SCOTUS has Decided, Let’s Move Forward
The Supreme Court upholding the Affordable Care Act (ACA) marks a huge victory not only for Minnesotans, but for all Americans. On a 5-4 decision, with Bush appointee Chief Justice John Robert siding with the liberals, the Court ruled that the “mandate” was a constitutional as a tax, and that states have the option to decline Medicaid expansion funds. But, the decision has a couple nuances.
Regarding the individual mandate, the Court ruled it was constitutional as a tax. That’s true. If you don’t check the box on your tax forms saying “I have insurance,” a small penalty gets added to your taxes. But, if you want, you can decide to go without insurance and pay the tax.
Chief Justice Roberts argued that the mandate was not constitutional under the Commerce Clause. So if the mandate, had just said “buy insurance,” that would be unconstitutional. Essentially, the Court ruled that Congress cannot make citizens engage in certain behaviors, but it can use the tax code to incentivise behavior.
The more interesting decision is regarding Medicaid. The Court ruled Congress could place conditions on states taking federal funds for health care, but could not institute penalties for states that refuse health care funding. Think of it like this: It’s legal for your employer to offer you a raise, but to require you take on additional responsibilities. It’s illegal for your employer to offer you a raise, and if you refuse, to take away your entire wage.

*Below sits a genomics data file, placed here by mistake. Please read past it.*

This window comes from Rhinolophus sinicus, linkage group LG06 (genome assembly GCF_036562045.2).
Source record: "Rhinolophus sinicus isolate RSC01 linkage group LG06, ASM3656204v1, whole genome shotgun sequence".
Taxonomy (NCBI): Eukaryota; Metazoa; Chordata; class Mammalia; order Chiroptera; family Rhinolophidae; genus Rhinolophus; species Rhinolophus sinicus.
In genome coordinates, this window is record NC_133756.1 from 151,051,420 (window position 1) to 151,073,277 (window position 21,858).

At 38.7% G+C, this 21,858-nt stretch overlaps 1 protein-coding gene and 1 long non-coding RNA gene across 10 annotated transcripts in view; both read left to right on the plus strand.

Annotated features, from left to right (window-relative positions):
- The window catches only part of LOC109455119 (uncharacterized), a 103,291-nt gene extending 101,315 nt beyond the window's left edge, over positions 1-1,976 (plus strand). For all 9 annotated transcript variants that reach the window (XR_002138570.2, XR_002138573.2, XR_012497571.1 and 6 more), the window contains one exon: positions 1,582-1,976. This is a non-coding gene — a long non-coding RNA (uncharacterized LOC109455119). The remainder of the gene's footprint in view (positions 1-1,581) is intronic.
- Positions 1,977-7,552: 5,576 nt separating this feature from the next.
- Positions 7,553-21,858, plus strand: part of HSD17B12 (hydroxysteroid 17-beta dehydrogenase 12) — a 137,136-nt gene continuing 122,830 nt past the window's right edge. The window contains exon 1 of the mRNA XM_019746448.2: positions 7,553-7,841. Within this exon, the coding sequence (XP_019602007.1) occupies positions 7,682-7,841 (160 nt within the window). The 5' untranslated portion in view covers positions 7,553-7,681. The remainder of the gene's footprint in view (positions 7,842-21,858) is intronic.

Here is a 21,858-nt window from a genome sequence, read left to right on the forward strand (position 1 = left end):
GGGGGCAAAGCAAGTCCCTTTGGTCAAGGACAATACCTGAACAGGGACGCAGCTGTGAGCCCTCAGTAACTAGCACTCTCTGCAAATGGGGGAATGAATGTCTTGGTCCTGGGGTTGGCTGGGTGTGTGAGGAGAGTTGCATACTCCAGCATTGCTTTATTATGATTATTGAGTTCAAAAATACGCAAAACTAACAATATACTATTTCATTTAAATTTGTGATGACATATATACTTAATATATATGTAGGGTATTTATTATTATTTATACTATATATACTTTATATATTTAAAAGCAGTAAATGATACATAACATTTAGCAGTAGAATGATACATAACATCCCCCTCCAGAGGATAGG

Without the ability to establish penalties for refusing to expand Medicaid, conservative-led states will be able to decline federal funds and not expand their Medicaid programs. As a result, low-income Americans in these states will be unable to get health care.
Minnesota was an early adopter of this expansion, and now nearly 100,000 more people have insurance.
By 2014, the federal government will offer all states money to expand the number of people under Medicaid, and to pay for all of the cost of the expansion for the first 3 years (after that states will pick up 10% of the tab). In fact, the federal government already pays 50% to 75% of each state’s Medicaid program.
Conservatives hoped the Supreme Court would derail the ACA. But it didn't, so it’s time to stop being petty and follow through on implementing the ACA. The next step for Minnesota is to move forward with establishing its health exchange.
Conservatives state lawmakers have refused to be part of Governor Dayton's exchange process, and have worked to stymie its efforts. What they don't realize is the freedom that they have with the exchange. By being involved, they can shape the exchange to best meet their constituents' needs, which may vary depending on where in this diverse state one lives. It is time to stop playing politics with other people’s health and start working to move Minnesota health care policy forward.